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BC Consumer Proposals;Personal Proposals - Avoiding Bankruptcy.

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The steps involved in a Consumer Proposal.

Consumer Proposals

To be acceptable, your creditors must receive a greater financial return under a consumer proposal than if you go bankrupt.

A consumer proposal has a number of benefits for a person seeking debt relief:

debt payment options

You start the process by meeting with a trustee,the only ones who can file a consumer proposal on your behalf. The trustee will use the information you provide to come up with a plan that will allow you to pay only a part of what you owe. BC consumer proposals can:

• have you pay off only a portion of your debts;

• extend the time you have to pay off the debt; or

• provide some combination of both.

To be acceptable, your creditors must receive a greater financial return under a consumer proposal than if you go bankrupt.

Often with BC consumer proposals you can keep all of your assets. Once your consumer proposal is filed, your creditors must stop all collection action and the trustee will deal with your creditors.

Types of Personal Proposals

There are two types of consumer proposals available to individuals:

• If you owe less than $250,000 to your creditors (not counting a mortgage), you may be eligible to file a consumer proposal;

• If you owe more than $250,000 - or if you prefer - you can file an Ordinary or Division I proposal.

Both types of BC consumer proposals give you a “stay of proceedings” or protection from your creditors.


Consumer Proposals:

• Available to debtors owing consumer or commercial debt amounting to less than $250,000, excluding a mortgage on the principal residence;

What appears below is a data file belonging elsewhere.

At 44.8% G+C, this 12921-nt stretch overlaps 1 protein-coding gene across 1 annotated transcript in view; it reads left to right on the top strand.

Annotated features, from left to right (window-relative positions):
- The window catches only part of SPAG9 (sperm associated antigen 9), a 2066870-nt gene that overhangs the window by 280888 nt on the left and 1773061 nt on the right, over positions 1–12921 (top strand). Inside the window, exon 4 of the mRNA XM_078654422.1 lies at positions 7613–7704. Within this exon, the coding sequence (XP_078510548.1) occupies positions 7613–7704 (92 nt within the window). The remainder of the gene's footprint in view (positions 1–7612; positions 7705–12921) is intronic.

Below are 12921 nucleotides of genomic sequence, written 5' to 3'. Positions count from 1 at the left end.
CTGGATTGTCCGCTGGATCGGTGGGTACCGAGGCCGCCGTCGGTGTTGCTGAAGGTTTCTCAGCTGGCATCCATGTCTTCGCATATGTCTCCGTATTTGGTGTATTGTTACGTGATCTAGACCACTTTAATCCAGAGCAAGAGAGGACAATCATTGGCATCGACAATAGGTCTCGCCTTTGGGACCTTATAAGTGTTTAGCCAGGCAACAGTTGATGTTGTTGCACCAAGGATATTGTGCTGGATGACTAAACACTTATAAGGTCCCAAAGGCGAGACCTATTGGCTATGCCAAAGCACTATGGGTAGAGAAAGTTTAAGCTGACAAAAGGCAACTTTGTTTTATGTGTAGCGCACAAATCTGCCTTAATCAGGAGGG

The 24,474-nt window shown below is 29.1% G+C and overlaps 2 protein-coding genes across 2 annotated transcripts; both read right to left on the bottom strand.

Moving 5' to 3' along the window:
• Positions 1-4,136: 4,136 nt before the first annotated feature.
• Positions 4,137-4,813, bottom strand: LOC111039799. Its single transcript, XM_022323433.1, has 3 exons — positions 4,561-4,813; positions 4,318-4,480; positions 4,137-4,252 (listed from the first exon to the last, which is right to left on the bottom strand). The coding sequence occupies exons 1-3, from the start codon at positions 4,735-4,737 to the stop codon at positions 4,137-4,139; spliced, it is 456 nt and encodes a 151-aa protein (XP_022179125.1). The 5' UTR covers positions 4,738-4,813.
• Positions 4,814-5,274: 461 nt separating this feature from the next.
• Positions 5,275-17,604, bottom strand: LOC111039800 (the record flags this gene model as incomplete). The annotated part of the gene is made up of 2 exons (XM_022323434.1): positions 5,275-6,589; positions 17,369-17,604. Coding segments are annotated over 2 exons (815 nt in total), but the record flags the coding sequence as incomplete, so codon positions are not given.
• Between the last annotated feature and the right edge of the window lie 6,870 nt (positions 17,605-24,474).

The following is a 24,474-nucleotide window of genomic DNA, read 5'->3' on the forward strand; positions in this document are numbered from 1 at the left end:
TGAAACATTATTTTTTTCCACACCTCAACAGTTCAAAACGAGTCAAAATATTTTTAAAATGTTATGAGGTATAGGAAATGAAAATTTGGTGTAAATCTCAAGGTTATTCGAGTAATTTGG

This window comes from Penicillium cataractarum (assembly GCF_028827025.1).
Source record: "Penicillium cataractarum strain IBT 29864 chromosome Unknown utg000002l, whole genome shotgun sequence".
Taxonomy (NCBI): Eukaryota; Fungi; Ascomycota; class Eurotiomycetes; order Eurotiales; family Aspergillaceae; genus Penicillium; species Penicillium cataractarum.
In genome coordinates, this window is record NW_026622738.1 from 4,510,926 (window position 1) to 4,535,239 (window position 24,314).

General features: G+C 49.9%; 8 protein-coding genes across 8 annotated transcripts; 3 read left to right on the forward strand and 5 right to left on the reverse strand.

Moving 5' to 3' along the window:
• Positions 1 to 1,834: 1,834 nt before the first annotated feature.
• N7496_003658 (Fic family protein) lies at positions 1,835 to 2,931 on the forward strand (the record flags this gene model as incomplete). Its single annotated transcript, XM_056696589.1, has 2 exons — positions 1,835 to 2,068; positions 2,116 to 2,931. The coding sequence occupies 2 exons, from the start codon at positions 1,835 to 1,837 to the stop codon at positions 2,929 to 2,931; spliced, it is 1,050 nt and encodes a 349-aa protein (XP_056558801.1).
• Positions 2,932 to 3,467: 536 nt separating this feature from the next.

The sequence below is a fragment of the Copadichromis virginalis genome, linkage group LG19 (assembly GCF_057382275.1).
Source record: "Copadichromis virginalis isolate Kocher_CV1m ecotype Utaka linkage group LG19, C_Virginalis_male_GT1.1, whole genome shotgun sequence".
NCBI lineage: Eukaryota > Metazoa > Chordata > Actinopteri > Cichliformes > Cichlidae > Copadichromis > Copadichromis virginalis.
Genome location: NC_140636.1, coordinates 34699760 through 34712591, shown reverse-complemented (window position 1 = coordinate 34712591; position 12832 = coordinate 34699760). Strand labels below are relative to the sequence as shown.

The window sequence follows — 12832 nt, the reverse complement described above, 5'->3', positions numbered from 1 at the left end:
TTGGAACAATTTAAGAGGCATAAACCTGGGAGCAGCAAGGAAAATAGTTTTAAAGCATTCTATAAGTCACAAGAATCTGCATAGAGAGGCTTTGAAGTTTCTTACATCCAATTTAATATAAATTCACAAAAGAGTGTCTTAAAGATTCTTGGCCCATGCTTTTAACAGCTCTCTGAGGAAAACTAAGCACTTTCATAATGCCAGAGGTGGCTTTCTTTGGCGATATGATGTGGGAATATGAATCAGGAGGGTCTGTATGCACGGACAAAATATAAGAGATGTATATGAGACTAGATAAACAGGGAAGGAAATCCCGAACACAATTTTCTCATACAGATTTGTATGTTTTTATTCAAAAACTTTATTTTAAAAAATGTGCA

• Cannot be for a term of more than 5 years;

• Stay of Proceedings is in effect;

• Can only be filed through a trustee in bankruptcy or an administrator of consumer proposals;

• The creditors must be better off under a Proposal than under a bankruptcy;

• Administrator must file a report to the creditors on the affairs of the person and the causes of financial difficulty;

If no objection to the consumer proposal is received within 45 days of the filing of the consumer proposal it is deemed to have been accepted by the creditors;

• If no objection to the consumer proposal is received within 15 days after the deemed acceptance of the consumer proposal it is deemed to have been approved by the court;

At the expiration of the forty-five day period following the filing of the consumer proposal, if at that time creditors having in the aggregate at least twenty-five per cent in value of the proven claims have so requested, a meeting is called. The meeting of creditors must be held within twenty-one days after being called;

• Creditors vote at the meeting with a simple majority of the dollars voted deciding on acceptance or refusal of the proposal;

• Debtor is required to take two counselling sessions;

If the creditors do not accept or the court does not approve the consumer proposal the debtor cannot make another consumer proposal;

The debtor is not automatically bankrupt if the consumer proposal is not accepted.

Other Proposals or Division I Proposals

There is no restriction on the amount a person owes. He can owe less or more than $250,000 to be eligible.  If the creditors do not accept the Proposal the person is automatically bankrupt effective on the date of the Creditors' Meeting or the date the court rejected the Proposal.  If the proposal is accepted counselling is not required.

WHAT IS A DIVISION I PROPOSAL?

A proposal is simply an agreement between a person and his creditors whereby the person pays only a portion of his debts (Say one-half), thus avoiding bankruptcy. A proposal is made to the creditors through a trustee. If the creditors vote in favour of the proposal, and the court approves it, then the proposal is a binding contract which all creditors must accept even the creditors who did not vote for the proposal. If the creditors vote against the proposal then the person is bankrupt.

Proposals are a better deal for the creditors than bankruptcy and in the vast majority of cases are accepted!

"A Proposal is a contract between a debtor and his creditors. It settles the creditors' rights if there are differences in priorities or treatment amongst them. It becomes a binding contract to that extent amongst the creditors themselves. They enter into the contract by voting on it and either assenting to it or defeating it."